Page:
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ORIGINAL ARTICLE - COMPARATIVE STUDY
Year : 2017  |  Volume : 7  |  Issue : 2  |  Page : 237-244

Implant survival between endo-osseous dental implants in immediate loading, delayed loading, and basal immediate loading dental implants a 3-year follow-up


1 Department of Oral and Maxillofacial Surgery, Institute of Dental Studies and Technology, Modinagar, Uttar Pradesh, India
2 Department of Endodontics and Conservative Dentistry, DJ College of Dental Science an Studies, Modinagar, Uttar Pradesh, India
3 Department of Oral and Maxillofacial Surgery, MAHSA University, Kuala Lumpur, Malaysia
4 Department of Oral and Maxillofacial Surgery, Saraswati Medical College, Hapur, Uttar Pradesh, India

Correspondence Address:
Ritesh Garg
Department of Oral and Maxillofacial Surgery, IDST College of Dental Science, Modinagar, Uttar Pradesh
India
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DOI: 10.4103/ams.ams_87_17

PMID: 29264292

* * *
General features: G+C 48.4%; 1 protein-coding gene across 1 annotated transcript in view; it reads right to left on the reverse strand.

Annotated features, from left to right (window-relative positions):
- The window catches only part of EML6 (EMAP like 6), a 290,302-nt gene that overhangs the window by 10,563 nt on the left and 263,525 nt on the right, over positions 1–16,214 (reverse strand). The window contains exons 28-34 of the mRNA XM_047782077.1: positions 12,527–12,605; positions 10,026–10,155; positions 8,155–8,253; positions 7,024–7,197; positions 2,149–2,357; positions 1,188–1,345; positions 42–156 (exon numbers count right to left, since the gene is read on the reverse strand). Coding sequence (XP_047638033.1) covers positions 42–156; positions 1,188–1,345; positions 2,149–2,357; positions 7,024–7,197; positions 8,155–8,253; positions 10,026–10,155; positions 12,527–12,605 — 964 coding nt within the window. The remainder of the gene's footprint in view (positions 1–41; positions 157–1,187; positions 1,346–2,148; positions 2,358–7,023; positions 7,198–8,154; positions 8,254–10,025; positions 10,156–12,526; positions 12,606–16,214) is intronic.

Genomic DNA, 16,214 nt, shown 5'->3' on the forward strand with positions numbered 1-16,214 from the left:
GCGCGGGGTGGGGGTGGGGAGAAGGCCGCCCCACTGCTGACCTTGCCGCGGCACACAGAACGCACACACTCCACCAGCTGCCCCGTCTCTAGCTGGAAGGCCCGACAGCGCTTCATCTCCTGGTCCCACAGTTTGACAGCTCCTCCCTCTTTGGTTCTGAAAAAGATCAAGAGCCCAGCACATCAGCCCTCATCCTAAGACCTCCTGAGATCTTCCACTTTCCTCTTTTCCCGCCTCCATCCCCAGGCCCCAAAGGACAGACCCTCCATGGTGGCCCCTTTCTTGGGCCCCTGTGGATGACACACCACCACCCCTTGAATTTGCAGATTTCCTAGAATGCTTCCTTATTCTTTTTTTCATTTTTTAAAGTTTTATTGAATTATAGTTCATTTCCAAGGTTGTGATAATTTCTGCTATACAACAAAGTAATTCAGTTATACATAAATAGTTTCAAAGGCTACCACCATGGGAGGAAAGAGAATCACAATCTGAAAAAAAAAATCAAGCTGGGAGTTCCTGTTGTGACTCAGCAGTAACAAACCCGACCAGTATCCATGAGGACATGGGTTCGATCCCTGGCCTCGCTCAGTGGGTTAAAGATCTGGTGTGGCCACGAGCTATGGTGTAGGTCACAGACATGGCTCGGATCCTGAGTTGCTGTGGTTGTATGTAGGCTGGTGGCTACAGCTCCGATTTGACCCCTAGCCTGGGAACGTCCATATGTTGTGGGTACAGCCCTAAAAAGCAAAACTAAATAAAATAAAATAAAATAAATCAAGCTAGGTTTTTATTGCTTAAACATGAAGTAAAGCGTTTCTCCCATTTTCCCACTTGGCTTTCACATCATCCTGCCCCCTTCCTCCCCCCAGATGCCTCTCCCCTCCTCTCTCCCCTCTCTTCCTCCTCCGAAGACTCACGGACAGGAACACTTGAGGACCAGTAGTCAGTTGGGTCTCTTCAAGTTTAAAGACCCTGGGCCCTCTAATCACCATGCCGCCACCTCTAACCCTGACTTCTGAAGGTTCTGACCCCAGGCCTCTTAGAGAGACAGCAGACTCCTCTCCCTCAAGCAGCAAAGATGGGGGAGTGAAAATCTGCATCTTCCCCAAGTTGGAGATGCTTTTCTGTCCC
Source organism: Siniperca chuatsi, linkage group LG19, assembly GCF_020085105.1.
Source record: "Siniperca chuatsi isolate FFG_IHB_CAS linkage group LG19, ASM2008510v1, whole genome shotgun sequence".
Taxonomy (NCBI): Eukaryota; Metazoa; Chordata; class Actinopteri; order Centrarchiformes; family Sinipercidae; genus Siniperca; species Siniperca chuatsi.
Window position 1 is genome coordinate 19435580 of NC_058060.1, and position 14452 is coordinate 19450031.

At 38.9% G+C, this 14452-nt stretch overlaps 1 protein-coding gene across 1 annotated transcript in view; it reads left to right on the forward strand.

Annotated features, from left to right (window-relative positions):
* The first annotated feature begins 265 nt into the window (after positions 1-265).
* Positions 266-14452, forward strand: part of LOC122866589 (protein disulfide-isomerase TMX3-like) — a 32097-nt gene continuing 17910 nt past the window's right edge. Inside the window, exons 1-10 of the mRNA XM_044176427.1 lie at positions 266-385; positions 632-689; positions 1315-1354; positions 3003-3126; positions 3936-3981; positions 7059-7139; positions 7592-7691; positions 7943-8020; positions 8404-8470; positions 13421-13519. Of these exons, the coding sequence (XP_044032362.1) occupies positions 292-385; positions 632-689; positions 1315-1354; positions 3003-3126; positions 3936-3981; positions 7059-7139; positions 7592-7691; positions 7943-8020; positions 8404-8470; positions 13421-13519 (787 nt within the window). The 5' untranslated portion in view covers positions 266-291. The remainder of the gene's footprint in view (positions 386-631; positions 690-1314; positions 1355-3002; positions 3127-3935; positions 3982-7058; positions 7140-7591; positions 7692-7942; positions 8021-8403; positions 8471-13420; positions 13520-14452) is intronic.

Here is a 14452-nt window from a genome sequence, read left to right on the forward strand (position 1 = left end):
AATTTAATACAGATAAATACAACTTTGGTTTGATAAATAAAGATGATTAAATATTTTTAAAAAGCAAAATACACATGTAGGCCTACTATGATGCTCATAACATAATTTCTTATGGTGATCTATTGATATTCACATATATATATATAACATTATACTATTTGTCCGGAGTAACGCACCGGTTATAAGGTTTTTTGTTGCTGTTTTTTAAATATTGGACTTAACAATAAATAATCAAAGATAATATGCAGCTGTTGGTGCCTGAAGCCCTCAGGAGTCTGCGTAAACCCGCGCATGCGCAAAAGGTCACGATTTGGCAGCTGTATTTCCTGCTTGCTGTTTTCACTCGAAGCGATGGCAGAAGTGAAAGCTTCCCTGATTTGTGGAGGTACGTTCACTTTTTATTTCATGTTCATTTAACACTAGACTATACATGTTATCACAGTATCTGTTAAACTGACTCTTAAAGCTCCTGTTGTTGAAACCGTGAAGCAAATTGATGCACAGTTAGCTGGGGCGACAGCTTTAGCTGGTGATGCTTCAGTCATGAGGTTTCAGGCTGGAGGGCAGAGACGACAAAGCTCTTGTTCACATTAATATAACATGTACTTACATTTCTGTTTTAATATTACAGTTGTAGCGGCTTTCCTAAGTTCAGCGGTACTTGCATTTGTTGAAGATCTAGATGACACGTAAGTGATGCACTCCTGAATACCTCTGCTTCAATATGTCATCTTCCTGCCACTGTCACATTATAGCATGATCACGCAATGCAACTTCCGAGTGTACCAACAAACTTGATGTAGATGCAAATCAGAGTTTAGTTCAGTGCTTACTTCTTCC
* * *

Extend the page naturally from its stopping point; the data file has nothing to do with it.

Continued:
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Introduction: With introduction of the term “ossteointegration of dental implant” by Branemark, advancement in implantology from 1957 to 2017 has come a long way with modification in implant type and in loading time. This study aims to evaluate the survival of endo-osseous immediate loading (IL) implant and basal IL implants in atrophic jaws with objective to compare implant survival in atrophic jaws for full mouth rehabilitation between endo-osseous IL versus endo-osseous delayed loading (DL) versus basal IL during 3-year follow-up. Materials and Methods: Fifty-two (34 endo-osseous and 18 basal) implants were placed in 4 patients requiring full mouth rehabilitation in atrophic jaws. Case 1: Endo-osseous DL implants in upper and lower arch, Case 2: Endo-osseous IL implants in upper and lower arch, Case 3: Basal IL implant in upper and lower arch, and Case 4: Endo-osseous DL in upper arch and basal IL implant in the lower arch. Intraoperative evaluation was done on the basis of pain (visual analog scale [VAS]), operative time, and initial primary implant stability. Postoperative evaluation was done on pain (VAS), infection, radiographically successful implant (orthopantomogram), and patient satisfaction (Grade 0– 10). Results: All cases showed satisfactory results but more amount of intra- and post-operative pain was felt with immediate basal implants. Conclusion: We believe that clinicians should comply with patient requests, and for this reason, we agree with some authors to use minimally invasive techniques and to avoid when possible esthetic or functional problems associated with the use of removable prosthesis after teeth extractions.


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